The Goldman Sachs conundrum
Most of the players in the 2008 financial crisis were insufficiently skeptical group-thinkers. But the congressional testimony in the movie presents Goldman Sachs, at least, as self-aware – if not aware that its activities would contribute to a global financial meltdown. Goldman was not operating under a delusion but under a philosophy of business ethics.
The first of 14 business principles set down by Goldman’s CEO John Whitehead in 1976 was “Our clients’ interests always come first.” Did Goldman violate this principle?
In the testimony of Goldman officials to the U.S. Senate, as recorded in Inside Job, it’s clear they believe they didn’t. But it all depends on how you interpret “serving our clients’ interests.”
Two opposite interpretations are on display in the questions by Senators Carl Levin of Michigan and Susan Collins of Maine and in the answers given by their Goldman respondents.
The clearest exchange is between Senator Collins and Goldman vice president Fabrice Tourre, the only person named in an SEC case settled by Goldman for $550 million. Senator Collins asks, “Do you believe that you have a duty to act in the best interests of your clients?”
Tourre’s response is that “we have a duty to serve our clients by showing prices on transactions that they ask us to show prices for.”
Similarly, Senator Levin asks Goldman CEO Lloyd Blankfein, “Is there not a conflict when you sell something to somebody and then are determined to bet against that same security and you don’t disclose that to the person you’re selling it to?” Blankfein’s response is, “In the context of market-making, that is not a conflict.”
In short, you serve the client by fulfilling the purchase of a product that the client requests, even if the client requests it solely because the selective and biased information you provided has led the client to a faith in that product that is in stark opposition to your own belief.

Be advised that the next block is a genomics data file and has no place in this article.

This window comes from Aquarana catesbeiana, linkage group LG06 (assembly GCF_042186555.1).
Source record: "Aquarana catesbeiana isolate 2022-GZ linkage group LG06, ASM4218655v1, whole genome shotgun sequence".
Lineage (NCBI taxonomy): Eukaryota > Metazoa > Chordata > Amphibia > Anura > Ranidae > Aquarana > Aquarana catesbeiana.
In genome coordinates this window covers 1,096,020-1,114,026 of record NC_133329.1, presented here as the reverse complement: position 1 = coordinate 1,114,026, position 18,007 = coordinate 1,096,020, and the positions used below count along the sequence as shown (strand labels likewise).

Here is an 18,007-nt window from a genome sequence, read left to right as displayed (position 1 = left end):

This is an extreme interpretation of caveat emptor, one with which most people would not agree. That is the heart of the problem – the warping of ethical precepts.
The strange case of Eliot Spitzer
The ethical precepts bend in the industry’s interest. There’s a sequence in the movie that I find chilling. It involves Eliot Spitzer, the ex-Governor of New York and former New York State Attorney General.
I think we sorely need Attorneys General to counteract the transgressions of the financial industry. But the sequence suggests subtly that the combat is unfair – the government official is vulnerable to a type of weapon to which, for some reason, the industry is not vulnerable.
Spitzer is interviewed during a segment in which the movie also shows evidence of how frequently men in the financial industry use prostitutes. The film notes that, though it would be relatively easy to obtain the records necessary to use executives’ illegal private behavior as leverage while pursuing wrongdoing in the financial industry, there seemed to be an unwritten sensitivity about people’s personal lives that forbade doing so.